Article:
Boston Creates

Boston Creates Artist-Ethnographer: Heather Kapplow

Reflections on the Evolution of “Driving Culture”

I walked into Boston Creates having no idea what form my engagement with the process was going to take. But many of my art projects are site-specific, meaning that they respond to and reflect the environment that they occur within, so I decided to develop a strategy for connecting with the Boston Creates process as if it were a site.

My initial methods sounded very odd when I first proposed them. During my first meeting with Team Leaders and the city’s new chief of arts and culture, Maria, Shaw Pong, Leo, and I introduced ourselves and described our planned first steps as “artist-ethnographers.” Others mentioned things that sounded perfectly reasonable. I was so nervous explaining that my planned starting point was to attend community engagement meetings barefoot and audio record the conversations in a manner not useful for documentation in any way!

My barefootness was inspired by exposure to professional musicians I’d seen play shoeless. I thought it would be a good method for testing whether I (or anyone) could feel truly comfortable, free to express myself, and feel accepted in these community discussions.

Technically, it was a symbolic and embodying action, in the tradition of performance art. The audio recording was meant to capture the energy and timbre of the meetings in a way that I could reflect back on while developing my final project—something tonal and intuitive to counter harder data I anticipated working with.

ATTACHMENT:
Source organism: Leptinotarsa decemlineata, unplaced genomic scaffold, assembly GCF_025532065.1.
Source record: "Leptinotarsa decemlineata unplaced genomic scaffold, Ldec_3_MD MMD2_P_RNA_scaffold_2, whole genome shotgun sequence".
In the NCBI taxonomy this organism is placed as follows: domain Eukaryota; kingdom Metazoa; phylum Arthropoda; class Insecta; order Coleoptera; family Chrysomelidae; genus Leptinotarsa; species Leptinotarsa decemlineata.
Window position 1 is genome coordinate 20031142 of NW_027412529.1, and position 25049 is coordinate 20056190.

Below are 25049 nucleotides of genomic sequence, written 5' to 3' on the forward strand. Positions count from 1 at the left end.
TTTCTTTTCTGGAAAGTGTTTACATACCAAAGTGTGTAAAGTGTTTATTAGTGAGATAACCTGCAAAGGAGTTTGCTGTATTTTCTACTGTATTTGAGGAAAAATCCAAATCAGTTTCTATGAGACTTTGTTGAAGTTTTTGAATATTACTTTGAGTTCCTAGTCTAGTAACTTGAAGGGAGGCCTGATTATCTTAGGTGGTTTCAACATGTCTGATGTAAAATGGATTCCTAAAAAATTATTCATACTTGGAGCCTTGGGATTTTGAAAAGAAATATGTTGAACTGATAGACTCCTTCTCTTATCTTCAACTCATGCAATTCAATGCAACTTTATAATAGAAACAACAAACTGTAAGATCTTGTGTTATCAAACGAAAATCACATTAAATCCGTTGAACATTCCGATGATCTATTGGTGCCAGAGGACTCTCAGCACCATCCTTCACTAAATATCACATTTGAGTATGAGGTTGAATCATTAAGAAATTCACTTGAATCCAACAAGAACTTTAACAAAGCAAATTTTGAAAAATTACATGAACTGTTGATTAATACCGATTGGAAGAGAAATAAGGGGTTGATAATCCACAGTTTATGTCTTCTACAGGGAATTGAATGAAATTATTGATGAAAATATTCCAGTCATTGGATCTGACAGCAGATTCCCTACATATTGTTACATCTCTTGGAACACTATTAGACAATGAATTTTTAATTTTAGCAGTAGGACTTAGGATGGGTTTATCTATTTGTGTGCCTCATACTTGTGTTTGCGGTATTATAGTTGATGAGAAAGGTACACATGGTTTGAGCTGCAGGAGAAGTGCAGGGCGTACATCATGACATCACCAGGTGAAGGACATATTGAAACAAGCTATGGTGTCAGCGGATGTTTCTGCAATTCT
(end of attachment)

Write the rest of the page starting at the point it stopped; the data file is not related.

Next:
After that first meeting, the chief of arts and culture pulled me aside and made me promise that my project wouldn’t involve any public nudity. I hadn’t ruled out the possibility until then, but the moment foreshadowed a theme voiced repeatedly in community discussions (and which I hope I addressed by asking City employees to drive a slightly flamboyant vehicle): a culture of risk-aversion in Boston’s arts and political communities.

Participating in community meetings was complicated. I was there in an official capacity as an artist-ethnographer, but was unable to wholly set aside my opinions as an artist-citizen. What ended up anchoring me firmly in both roles simultaneously were my bare feet (which started friendly conversations in some contexts and drew unwanted attention, or possibly even caused offense, in others). These marked me as definitely not affiliated with any traditional institutional interest, despite my obvious recording and note taking.

I’m a native Bostonian, so I worked hard to split my time between meetings in communities where I had ties and communities where I was an outsider. Another key moment of the experience was being confronted about why a white artist was getting to interpret an Afro-Caribbean community meeting not conducted in English.

Being embedded in a civic process in your own city means you’re invested in the outcome in a very different way than an external consultant is. I have to live within the results of this cultural plan—they don’t—so the accountability level is different.

Being embedded in a civic process in your own city means you’re invested in the outcome in a very different way than an external consultant is. I have to live within the results of this cultural plan—they don’t—so the accountability level is different.

The consulting team designed a sophisticated data gathering process, but folks on the ground (including me) saw angles of it that they couldn’t see because of their distance from its application. I overheard (and captured elements of) many discussions about weaknesses in the survey structure and content. The survey process also had no method for showing off the incredible creativity and variation in terms of how it was deployed. Some community meetings I attended involved a straightforward reading of the questions plus discussion, but others turned the survey into role playing games, dance parties, potluck dinners, etc. The surveys were also not designed to capture negative experiences they evoked—stories about how exhausted, burned out and hopeless people were about getting their needs heard and addressed meaningfully enough. And with equity.